Introduction to Linear algebra-Strang-Solutions-Manual_ver13

# W 1 1 a1 6 ad has real eigenvalues a c 1 and a 1

This preview shows page 1. Sign up to view the full content.

This is the end of the preview. Sign up to access the rest of the document.

Unformatted text preview: 10 11 ing 2  1 D 0 as the Cayley-Hamilton Theorem predicts. When A D SƒS 1 is diagonalizable, the matrix A j I D S.ƒ j I /S 1 will have 0 in the j; j diagonal entry of ƒ j I . In the product p.A/ D .A 1 I /    .A n I /, each inside S 1 cancels S . This leaves S times (product of diagonal matrices ƒ j I ) times S 1 . That product is the zero matrix because the factors produce a zero in each diagonal position. Then p.A/ D zero matrix, which is the Cayley-Hamilton Theorem. (If A is not diagonalizable, one proof is to take a sequence of diagonalizable matrices approaching A.) Comment I have also seen this reasoning but I am not convinced: Apply the formula AC T D .det A/I from Section 5.3 to A I with variable . Its cofactor matrix C will be a polynomial in , since cofactors are determinants: .A I / cof .A I /T D det.A I /I D p./I: “For ﬁxed A, this is an identity between two matrix polynomials.” Set  D A to ﬁnd the zero matrix on the left, so p.A/ D zero matrix on the right—which is the CayleyHamilton Theorem. I am not certain about the key step of substituting a matrix for . If other matrices B are substituted, does the identity remain true? If AB ¤ BA, even the order of multiplication seems unclear : : : 33  D 2; 1; 0 are in ƒ and the eigenvectors are in S (below). Ak D S ƒk S " 2 1 1 1 1 1 # 0 1 1 ƒk 6 1 " 2 2 0 1 2 3 # 1 2k 2D 6 3 " 4 2 2 # 22 . 1 /k 11C 3 11 " 1 1 1 1 1 1 1 is 1 1 1 # Check k D 4. The .2; 2/ entry of A4 is 24 =6 C . 1/4 =3 D 18=6 D 3. The 4-step paths that begin and end at node 2 are 2 to 1 to 1 to 1 to 2, 2 to 1 to 2 to 1 to 2, and 2 to 1 to 3 to 1 to 2. Much harder to ﬁnd the eleven 4-step paths that start and end at node 1. Solutions to Exercises 64 34 If AB D BA, then B has the same eigenvectors .1; 0/ and .0; 1/ as A. So B is also diagonal b D  D 0. The nullspace forthe following equation is 2-dimensional: c         10 ab ab 10 0 b 00 AB BA D D D . The 02 cd cd 02 c 0 00 coefﬁcient matrix has rank 4 2 D 2. p 35 B has  D i and i , so B 4 has 4 D 1 and 1 and B 4 D I . C has  D .1 ˙ 3i /=2. This is exp.˙ i=3/ so 3 D 1 and 1. Then C 3 D I and C 1024 D C .   cos  sin  36 The eigenvalues of A D are  D e i and e i  (trace 2 cos  and sin  cos  det D 1). Their eigenvectors are .1; i / and .1; i /:     1 1 e i n i 1 An D Sƒn S 1 D =2i ii i 1 e i n  i n   .e C e i n /=2    cos n sin n D D : sin n cos n .e i n e i n /=2i    Geometrically, n rotations by  give one rotation by n . 37 Columns of S times rows of ƒS 1 will give r rank-1 matrices .r D rank of A/. 38 Note that ones.n/  ones.n/ D n  ones.n/. This leads to C D 1=.n C 1/. AA 1 D .eye.n/ C ones.n//  .eye.n/ C C  ones.n// D eye.n/ C .1 C C C C n/  ones.n/ D eye.n/: Problem Set 6.3, page 325 1 u1 D e 4t     1 1 1 t 4t 1 t , u2 D e . If u.0/ D .5; 2/, then u.t / D 3e C 2e . 0 1 0 1 2 z.t / D 2e t ; then dy=dt D 4y Problem 1. 6e t with y.0/ D 5 gives y.t / D 3e 4t C 2e...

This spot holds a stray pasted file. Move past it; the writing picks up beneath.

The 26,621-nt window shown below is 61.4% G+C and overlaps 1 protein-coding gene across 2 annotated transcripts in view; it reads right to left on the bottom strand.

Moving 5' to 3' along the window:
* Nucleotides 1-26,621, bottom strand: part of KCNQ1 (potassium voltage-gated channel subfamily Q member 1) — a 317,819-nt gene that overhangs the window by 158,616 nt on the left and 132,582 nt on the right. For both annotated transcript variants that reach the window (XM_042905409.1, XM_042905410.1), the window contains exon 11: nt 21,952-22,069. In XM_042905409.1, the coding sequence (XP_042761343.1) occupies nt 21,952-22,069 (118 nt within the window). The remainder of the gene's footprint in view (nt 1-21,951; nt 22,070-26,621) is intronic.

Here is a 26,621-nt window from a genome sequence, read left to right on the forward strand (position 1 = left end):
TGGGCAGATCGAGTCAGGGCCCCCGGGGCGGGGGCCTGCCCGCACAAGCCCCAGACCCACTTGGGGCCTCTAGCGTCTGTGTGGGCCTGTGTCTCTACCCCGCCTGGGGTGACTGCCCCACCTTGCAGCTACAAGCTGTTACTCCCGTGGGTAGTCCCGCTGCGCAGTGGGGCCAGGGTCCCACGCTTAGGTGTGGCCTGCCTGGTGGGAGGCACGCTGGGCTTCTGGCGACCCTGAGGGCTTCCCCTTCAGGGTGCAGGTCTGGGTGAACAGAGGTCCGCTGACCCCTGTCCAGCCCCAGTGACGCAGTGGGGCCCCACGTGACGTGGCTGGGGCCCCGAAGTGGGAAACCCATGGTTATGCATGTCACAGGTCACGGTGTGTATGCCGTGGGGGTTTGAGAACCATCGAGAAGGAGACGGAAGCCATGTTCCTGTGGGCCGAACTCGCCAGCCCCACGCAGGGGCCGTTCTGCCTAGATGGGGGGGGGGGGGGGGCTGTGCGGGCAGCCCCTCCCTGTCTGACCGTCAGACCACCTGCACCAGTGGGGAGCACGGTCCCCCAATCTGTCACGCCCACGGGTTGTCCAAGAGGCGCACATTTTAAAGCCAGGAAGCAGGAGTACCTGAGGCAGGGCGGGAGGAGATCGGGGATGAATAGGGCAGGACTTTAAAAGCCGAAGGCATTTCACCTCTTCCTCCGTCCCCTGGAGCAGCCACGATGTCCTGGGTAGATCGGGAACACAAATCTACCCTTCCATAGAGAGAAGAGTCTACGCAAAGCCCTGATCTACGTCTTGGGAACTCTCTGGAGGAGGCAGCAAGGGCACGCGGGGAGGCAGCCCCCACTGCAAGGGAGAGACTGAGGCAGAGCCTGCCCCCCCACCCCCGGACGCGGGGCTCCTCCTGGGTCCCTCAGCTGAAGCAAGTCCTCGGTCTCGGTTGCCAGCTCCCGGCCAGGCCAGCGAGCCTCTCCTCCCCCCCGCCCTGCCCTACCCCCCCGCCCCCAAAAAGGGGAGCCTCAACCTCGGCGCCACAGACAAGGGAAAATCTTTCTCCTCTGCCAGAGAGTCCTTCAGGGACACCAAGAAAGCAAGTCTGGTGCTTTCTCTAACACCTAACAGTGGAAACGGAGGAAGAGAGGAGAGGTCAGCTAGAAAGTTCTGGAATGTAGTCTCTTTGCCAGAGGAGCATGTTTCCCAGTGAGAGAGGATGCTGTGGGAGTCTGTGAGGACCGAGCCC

View Full Document

## This note was uploaded on 09/25/2012 for the course PHY 103 taught by Professor Minki during the Spring '12 term at Korea Advanced Institute of Science and Technology.

Ask a homework question - tutors are online